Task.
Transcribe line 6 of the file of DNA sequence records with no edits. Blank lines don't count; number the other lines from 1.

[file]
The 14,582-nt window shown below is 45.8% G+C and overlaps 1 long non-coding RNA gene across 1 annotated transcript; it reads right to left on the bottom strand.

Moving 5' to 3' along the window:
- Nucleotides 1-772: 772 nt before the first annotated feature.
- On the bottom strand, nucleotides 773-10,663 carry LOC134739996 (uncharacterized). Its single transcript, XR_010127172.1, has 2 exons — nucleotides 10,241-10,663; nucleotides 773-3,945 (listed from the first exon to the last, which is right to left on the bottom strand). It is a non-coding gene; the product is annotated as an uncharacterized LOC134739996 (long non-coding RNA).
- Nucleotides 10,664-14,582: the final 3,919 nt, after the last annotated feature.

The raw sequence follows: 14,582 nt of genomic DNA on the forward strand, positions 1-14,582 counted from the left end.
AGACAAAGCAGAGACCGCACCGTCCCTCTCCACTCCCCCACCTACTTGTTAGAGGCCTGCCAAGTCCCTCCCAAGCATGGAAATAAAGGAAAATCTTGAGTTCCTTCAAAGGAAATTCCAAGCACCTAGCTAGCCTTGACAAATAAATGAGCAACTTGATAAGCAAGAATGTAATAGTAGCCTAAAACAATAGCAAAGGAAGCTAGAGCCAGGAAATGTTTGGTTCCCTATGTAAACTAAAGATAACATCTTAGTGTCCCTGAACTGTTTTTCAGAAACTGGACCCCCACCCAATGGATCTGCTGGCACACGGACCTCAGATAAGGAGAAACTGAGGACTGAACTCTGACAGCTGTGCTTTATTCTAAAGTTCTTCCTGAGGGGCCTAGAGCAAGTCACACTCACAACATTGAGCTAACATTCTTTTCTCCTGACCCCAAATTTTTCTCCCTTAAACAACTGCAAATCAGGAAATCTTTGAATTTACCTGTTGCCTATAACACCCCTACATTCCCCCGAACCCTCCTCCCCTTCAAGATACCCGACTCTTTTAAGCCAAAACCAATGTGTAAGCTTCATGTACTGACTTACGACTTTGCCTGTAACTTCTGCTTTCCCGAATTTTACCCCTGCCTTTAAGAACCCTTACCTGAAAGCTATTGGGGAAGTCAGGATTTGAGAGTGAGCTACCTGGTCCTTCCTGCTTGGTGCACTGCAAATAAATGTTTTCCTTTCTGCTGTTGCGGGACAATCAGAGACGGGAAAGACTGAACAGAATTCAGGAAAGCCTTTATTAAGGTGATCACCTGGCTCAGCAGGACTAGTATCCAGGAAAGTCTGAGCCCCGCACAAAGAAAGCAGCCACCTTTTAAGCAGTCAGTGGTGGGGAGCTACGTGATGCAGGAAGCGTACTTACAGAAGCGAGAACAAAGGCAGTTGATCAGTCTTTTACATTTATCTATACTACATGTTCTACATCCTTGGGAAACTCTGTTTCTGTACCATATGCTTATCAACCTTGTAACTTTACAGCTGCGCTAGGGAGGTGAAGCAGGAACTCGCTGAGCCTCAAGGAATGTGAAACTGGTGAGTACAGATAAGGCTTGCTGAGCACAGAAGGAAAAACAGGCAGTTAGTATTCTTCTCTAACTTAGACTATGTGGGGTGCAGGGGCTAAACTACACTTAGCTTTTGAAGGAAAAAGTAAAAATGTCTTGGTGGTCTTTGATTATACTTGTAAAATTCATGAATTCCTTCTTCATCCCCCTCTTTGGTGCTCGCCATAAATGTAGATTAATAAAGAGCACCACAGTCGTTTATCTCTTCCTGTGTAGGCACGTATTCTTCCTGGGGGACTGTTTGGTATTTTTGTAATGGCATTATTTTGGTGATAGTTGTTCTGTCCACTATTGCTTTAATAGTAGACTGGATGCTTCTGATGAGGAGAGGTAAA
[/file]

The raw sequence follows: 14,582 nt of genomic DNA on the forward strand, positions 1-14,582 counted from the left end.